Sign of Peace. This is a time when we won’t shake hands. Please do not wave to each other or give the two finger sign of peace. Neither of these reflect what is the intention here…You are recognizing the presence of God in the other person and praying they know God’s peace. The most appropriate gesture is a slight bow or nod of the head to the other person. You have seen me do this at the sign of peace to all of you at every Sunday Liturgy.
Please be seated.
Then the ushers will direct you to the place where you will receive Holy Communion. Please do not leave your pew until an usher has indicated you should do so.
Another usher will be close to the Communion Station to receive your Sunday Offering.
When it is your turn to receive Holy Communion. You will stand 6 feet away on the red line. The person distributing Holy Communion will say “The Body of Christ”. You will say “Amen”. Then move forward within arms length and receive the Host. Once you have received go straight out the nearest exit and make your Thanksgiving on your way home.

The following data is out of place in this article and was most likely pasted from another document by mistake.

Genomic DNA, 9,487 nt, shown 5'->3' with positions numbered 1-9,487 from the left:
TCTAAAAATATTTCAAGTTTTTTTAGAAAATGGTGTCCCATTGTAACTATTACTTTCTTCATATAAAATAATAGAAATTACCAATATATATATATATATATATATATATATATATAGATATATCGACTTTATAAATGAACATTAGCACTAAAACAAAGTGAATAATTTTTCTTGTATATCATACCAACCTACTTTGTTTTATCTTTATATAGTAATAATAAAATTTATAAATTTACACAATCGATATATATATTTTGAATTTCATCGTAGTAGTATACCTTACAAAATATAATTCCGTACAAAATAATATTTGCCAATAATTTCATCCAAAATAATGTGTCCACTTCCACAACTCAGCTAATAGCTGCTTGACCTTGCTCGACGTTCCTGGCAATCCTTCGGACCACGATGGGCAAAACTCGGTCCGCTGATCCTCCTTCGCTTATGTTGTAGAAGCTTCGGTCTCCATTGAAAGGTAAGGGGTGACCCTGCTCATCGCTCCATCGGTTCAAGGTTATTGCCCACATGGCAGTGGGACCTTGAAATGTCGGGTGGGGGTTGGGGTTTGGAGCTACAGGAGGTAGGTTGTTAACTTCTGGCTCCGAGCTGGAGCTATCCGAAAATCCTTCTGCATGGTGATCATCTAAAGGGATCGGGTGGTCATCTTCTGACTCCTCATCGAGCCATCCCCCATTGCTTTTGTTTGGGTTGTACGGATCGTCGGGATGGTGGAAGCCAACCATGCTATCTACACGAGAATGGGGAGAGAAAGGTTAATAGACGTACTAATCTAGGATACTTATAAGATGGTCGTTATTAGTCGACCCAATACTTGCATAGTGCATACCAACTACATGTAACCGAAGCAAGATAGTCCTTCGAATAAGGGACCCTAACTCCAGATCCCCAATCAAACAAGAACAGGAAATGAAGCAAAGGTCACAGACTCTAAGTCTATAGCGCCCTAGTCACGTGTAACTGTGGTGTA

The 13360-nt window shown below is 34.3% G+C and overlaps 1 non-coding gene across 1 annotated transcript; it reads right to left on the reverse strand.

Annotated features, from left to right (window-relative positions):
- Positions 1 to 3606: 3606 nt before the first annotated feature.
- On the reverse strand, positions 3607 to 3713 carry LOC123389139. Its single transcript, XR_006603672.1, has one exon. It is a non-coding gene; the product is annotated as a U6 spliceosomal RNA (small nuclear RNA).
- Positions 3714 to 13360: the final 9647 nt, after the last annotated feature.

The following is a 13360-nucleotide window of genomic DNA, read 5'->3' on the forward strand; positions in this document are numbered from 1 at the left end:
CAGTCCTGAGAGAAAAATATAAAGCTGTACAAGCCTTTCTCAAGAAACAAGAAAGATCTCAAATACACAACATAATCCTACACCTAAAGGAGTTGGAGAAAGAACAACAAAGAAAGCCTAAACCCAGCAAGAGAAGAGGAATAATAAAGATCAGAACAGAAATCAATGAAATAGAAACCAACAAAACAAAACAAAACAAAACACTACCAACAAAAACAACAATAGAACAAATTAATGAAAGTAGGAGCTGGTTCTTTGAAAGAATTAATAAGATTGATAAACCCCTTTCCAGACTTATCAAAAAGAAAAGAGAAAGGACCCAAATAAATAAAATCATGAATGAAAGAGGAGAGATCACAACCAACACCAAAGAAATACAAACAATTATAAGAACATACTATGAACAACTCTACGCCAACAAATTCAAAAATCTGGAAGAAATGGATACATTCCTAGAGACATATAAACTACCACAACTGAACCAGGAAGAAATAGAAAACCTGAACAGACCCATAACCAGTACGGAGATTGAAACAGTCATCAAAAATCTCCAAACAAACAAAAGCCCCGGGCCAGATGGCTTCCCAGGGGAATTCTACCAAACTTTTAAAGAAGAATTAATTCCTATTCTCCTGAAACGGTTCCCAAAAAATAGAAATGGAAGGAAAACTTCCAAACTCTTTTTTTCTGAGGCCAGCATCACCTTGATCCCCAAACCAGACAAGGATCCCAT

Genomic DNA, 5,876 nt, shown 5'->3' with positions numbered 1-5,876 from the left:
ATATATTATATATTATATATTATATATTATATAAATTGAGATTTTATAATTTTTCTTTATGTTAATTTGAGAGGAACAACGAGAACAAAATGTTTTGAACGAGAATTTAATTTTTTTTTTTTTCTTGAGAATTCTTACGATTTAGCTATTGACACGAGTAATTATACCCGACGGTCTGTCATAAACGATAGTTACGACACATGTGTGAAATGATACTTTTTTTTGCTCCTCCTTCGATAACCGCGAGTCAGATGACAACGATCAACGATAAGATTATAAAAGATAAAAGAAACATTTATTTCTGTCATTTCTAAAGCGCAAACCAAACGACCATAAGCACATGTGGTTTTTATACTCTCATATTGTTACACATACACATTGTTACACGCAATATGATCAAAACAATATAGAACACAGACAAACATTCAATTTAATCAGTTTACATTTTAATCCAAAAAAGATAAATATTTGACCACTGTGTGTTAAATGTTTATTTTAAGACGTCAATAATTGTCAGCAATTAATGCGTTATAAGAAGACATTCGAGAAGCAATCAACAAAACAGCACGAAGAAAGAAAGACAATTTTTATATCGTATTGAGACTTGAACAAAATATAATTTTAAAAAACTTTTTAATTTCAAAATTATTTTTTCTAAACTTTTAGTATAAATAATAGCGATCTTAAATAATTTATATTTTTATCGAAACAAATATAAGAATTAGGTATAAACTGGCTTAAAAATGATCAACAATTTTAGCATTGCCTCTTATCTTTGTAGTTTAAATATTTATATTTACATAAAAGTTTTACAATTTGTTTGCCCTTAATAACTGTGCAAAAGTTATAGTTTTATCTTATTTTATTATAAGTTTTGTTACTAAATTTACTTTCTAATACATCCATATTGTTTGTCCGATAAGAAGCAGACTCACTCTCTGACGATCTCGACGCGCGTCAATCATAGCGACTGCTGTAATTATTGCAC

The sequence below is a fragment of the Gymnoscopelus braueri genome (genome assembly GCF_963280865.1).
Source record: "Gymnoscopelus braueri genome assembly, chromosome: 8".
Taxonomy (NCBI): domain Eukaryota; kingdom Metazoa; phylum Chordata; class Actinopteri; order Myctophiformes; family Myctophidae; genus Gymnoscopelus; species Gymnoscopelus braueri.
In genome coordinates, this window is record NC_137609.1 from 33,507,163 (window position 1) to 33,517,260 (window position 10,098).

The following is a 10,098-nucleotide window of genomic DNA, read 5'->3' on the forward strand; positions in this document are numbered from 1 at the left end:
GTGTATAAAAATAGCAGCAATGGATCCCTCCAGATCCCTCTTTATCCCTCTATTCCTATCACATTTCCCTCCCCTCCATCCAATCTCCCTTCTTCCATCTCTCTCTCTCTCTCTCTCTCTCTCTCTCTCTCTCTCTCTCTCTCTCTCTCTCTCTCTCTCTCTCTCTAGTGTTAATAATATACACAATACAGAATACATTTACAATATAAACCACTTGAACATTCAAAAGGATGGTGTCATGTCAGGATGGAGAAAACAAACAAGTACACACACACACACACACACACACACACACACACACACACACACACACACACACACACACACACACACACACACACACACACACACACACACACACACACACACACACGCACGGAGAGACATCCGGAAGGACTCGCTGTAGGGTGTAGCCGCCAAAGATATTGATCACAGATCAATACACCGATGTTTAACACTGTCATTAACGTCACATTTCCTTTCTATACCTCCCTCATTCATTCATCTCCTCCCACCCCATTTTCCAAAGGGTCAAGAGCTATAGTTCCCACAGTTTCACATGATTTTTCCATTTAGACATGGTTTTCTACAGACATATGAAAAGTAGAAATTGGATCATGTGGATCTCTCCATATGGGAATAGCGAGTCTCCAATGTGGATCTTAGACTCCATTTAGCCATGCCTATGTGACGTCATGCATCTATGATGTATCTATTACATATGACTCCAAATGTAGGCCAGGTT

Aisles 1 & 5 will come forward to receive Holy Communion and leave by the side doors.
Aisles 2, 3 & 4 will go to the back to receive Holy Communion.
Aisle 2 will exit by the exit closest to the rectory.
Aisle 3 will exit out the centre door which you came in
Aisle 4 will exit out the door by the washrooms.
You are strongly encouraged to receive Holy Communion in the hand. Receiving on the tongue endangers the person giving Holy Communion and yourself, the person receiving Holy Communion. If you wish to insist on receiving on the tongue please wait until the very end as the person giving Holy Communion should sanitize their hands after each communicant. The usher will pass you by and will come back to you after everyone else has received. Please don’t leave your pew until that has taken place.